Lord, give success to the work of our hands.

For those who must balance job commitments with the needs of their family, let us
Lord, give success to the work of our hands.

Loving God,
through your Son you gave us an example to love one another as he loved us. 
Give us the strength to continue working to bring forth your kingdom here on
a kingdom of justice and peace, kindness and compassion, grace and mercy. 
Grant this through Christ, our Lord. Amen.

Almighty God, 
whose Son Jesus Christ in his earthly life 
shared our toil and hallowed our labor: 
Be present with your people where they work; 
make those who carry on the industries and commerce of this land 
responsive to your will;
and give to us all a pride in what we do, 
and a just return for our labor;
through Jesus Christ our Lord, 
who lives and reigns with you, 
in the unity of the Holy Spirit, 
one God, now and for ever. Amen.

Merciful Father,
who chose your bishop Gregory
to be a servant of the servants of God:
grant that, like him, we may ever long to serve you
by proclaiming your gospel to the nations,
and may ever rejoice to sing your praises;
through Jesus Christ your Son our Lord,
who is alive and reigns with you,
in the unity of the Holy Spirit,
one God, now and for ever. Amen.      

Gathering our prayers and praises into one,
let us pray as our Savior has taught us.

- The Lord's Prayer

Be a bright flame before us, O God,
and a guiding star above us.
Be a smooth path below us
and a kindly shepherd behind us,
today, tomorrow, and always. Amen.

The psalms and the invitation to the Lord's Prayer are from _Celebrating Common
Prayer_ (Mowbray), (c) The Society of Saint Francis 1992, which is used with

The canticle is from _Common Worship: Daily Prayer, Preliminary
Edition_, copyright (c) The Archbishops' Council, 2002.

The biblical passage is from The New Revised Standard Version (Anglicized
Edition), copyright (c) 1989, 1995 by the Division of Christian Education
of  the National Council of the Churches of Christ in the USA. Used by
permission. All rights reserved.

The opening prayer of thanksgiving uses sentences from prayers in The Book of
Common Prayer According to the Use of The Episcopal Church_.

The closing sentence is by St Columba.

Only two popes, Leo I and Gregory I, have been given the popular title of "the
Great." Both served during difficult times of barbarian invasions in Italy; and
during Gregory's term of office, Rome was also faced with famine and
Gregory was born around 540, of a politically influential family, and in 573 he
became Prefect of Rome; but shortly afterwards he resigned his office and
began to live as a monk. In 579 he was made apocrisiarius (representative of
the Pope to the Patriarch of Constantinople). Shortly after his return home, the
Pope died of the plague, and in 590 Gregory was elected Pope.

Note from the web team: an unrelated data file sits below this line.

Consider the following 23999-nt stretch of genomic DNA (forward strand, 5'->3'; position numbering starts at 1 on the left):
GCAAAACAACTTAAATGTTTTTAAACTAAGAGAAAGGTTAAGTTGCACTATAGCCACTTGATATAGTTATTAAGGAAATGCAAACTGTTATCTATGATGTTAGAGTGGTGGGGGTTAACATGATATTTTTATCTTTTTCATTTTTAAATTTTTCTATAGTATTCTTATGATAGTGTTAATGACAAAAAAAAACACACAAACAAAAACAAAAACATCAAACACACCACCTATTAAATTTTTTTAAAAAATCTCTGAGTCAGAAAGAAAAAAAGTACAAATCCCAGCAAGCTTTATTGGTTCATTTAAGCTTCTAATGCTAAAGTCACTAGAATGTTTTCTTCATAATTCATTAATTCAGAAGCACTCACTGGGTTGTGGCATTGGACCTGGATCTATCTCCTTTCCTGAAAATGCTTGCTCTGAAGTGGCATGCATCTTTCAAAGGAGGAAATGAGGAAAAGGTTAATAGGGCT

Like Leo before him, he became practical governor of central Italy, because the
job needed to be done and there was no one else to do it. When the Lombards
invaded, he organized the defense of Rome against them, and the eventual
signing of a treaty with them. When there was a shortage of food, he organized
the importation and distribution of grain from Sicily.
His influence on the forms of public worship throughout Western Europe was
enormous. He founded a school for the training of church musicians, and
Gregorian chant (plainchant) is named for him. The schedule of Scripture
readings for the various Sundays of the year, and the accompanying prayers
(many of them written by him), in use throughout most of Western
Christendom for the next thirteen centuries, is largely due to his passion for
organization. His treatise, On Pastoral Care, while not a work of creative
imagination, shows a dedication to duty, and an understanding of what is
required of a minister in charge of a Christian congregation. His sermons are
still readable today, and it is not without reason that he is accounted (along
with Ambrose, Jerome, and Augustine of Hippo) as one of the Four Latin
Doctors (=Teachers) of the ancient Church. (Athanasius, Gregory of
Nazianzen, Basil the Great, and John Chrysostom are the Four Greek
English-speaking Christians will remember Gregory for sending a party of
missionaries headed by Augustine of Canterbury (not to be confused with the
more famous Augustine of Hippo) to preach the Gospel to the pagan
Anglo-Saxon tribes that had invaded England and largely conquered or
displaced the Celtic Christians previously living there. Gregory had originally
hoped to go to England as a missionary himself, but was pressed into service
elsewhere, first as apocrisiarius and then as bishop of Rome. He accordingly
sent others, but took an active interest in their work, writing numerous letters
both to Augustine and his monks and to their English converts. [James Kiefer,